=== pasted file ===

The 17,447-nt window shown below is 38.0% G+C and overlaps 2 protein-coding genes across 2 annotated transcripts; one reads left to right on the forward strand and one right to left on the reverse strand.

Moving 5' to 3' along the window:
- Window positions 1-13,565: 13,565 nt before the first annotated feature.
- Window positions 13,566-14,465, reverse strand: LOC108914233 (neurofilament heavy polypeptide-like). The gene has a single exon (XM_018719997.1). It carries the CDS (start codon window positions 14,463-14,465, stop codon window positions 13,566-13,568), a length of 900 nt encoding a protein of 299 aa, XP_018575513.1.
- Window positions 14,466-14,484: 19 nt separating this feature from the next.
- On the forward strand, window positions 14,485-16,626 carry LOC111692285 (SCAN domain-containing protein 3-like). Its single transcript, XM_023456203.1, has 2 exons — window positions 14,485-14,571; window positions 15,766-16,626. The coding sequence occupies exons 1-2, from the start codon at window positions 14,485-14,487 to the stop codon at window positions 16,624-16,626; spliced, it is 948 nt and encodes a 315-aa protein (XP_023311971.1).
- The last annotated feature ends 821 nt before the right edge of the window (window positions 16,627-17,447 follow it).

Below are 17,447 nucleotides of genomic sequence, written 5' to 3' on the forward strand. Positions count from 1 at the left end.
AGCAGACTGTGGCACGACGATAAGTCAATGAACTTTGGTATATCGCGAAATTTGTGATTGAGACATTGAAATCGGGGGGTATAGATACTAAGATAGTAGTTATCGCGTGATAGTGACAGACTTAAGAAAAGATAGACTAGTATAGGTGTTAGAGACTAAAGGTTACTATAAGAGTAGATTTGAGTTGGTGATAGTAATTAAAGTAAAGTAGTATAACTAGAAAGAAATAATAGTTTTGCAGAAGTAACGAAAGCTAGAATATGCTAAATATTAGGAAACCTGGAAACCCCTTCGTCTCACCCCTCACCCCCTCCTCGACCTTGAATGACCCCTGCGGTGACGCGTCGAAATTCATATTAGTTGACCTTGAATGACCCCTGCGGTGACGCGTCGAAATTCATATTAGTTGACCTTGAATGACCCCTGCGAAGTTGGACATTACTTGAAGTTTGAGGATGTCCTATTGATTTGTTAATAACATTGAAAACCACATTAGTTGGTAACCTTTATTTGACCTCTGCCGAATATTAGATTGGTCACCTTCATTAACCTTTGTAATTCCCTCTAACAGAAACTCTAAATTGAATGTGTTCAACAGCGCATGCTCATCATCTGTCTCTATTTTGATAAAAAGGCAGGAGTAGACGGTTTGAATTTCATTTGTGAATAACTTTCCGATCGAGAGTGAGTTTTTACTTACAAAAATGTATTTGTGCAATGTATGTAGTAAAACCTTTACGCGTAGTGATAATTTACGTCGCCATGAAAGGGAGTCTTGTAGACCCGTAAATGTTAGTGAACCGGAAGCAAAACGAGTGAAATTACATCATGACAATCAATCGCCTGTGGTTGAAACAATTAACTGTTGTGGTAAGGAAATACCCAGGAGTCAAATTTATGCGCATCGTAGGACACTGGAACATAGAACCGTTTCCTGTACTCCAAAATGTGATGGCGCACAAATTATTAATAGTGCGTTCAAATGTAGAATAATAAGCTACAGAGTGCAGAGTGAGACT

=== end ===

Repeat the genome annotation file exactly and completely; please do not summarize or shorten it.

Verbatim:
The 17,447-nt window shown below is 38.0% G+C and overlaps 2 protein-coding genes across 2 annotated transcripts; one reads left to right on the forward strand and one right to left on the reverse strand.

Moving 5' to 3' along the window:
- Window positions 1-13,565: 13,565 nt before the first annotated feature.
- Window positions 13,566-14,465, reverse strand: LOC108914233 (neurofilament heavy polypeptide-like). The gene has a single exon (XM_018719997.1). It carries the CDS (start codon window positions 14,463-14,465, stop codon window positions 13,566-13,568), a length of 900 nt encoding a protein of 299 aa, XP_018575513.1.
- Window positions 14,466-14,484: 19 nt separating this feature from the next.
- On the forward strand, window positions 14,485-16,626 carry LOC111692285 (SCAN domain-containing protein 3-like). Its single transcript, XM_023456203.1, has 2 exons — window positions 14,485-14,571; window positions 15,766-16,626. The coding sequence occupies exons 1-2, from the start codon at window positions 14,485-14,487 to the stop codon at window positions 16,624-16,626; spliced, it is 948 nt and encodes a 315-aa protein (XP_023311971.1).
- The last annotated feature ends 821 nt before the right edge of the window (window positions 16,627-17,447 follow it).

Below are 17,447 nucleotides of genomic sequence, written 5' to 3' on the forward strand. Positions count from 1 at the left end.
AGCAGACTGTGGCACGACGATAAGTCAATGAACTTTGGTATATCGCGAAATTTGTGATTGAGACATTGAAATCGGGGGGTATAGATACTAAGATAGTAGTTATCGCGTGATAGTGACAGACTTAAGAAAAGATAGACTAGTATAGGTGTTAGAGACTAAAGGTTACTATAAGAGTAGATTTGAGTTGGTGATAGTAATTAAAGTAAAGTAGTATAACTAGAAAGAAATAATAGTTTTGCAGAAGTAACGAAAGCTAGAATATGCTAAATATTAGGAAACCTGGAAACCCCTTCGTCTCACCCCTCACCCCCTCCTCGACCTTGAATGACCCCTGCGGTGACGCGTCGAAATTCATATTAGTTGACCTTGAATGACCCCTGCGGTGACGCGTCGAAATTCATATTAGTTGACCTTGAATGACCCCTGCGAAGTTGGACATTACTTGAAGTTTGAGGATGTCCTATTGATTTGTTAATAACATTGAAAACCACATTAGTTGGTAACCTTTATTTGACCTCTGCCGAATATTAGATTGGTCACCTTCATTAACCTTTGTAATTCCCTCTAACAGAAACTCTAAATTGAATGTGTTCAACAGCGCATGCTCATCATCTGTCTCTATTTTGATAAAAAGGCAGGAGTAGACGGTTTGAATTTCATTTGTGAATAACTTTCCGATCGAGAGTGAGTTTTTACTTACAAAAATGTATTTGTGCAATGTATGTAGTAAAACCTTTACGCGTAGTGATAATTTACGTCGCCATGAAAGGGAGTCTTGTAGACCCGTAAATGTTAGTGAACCGGAAGCAAAACGAGTGAAATTACATCATGACAATCAATCGCCTGTGGTTGAAACAATTAACTGTTGTGGTAAGGAAATACCCAGGAGTCAAATTTATGCGCATCGTAGGACACTGGAACATAGAACCGTTTCCTGTACTCCAAAATGTGATGGCGCACAAATTATTAATAGTGCGTTCAAATGTAGAATAATAAGCTACAGAGTGCAGAGTGAGACT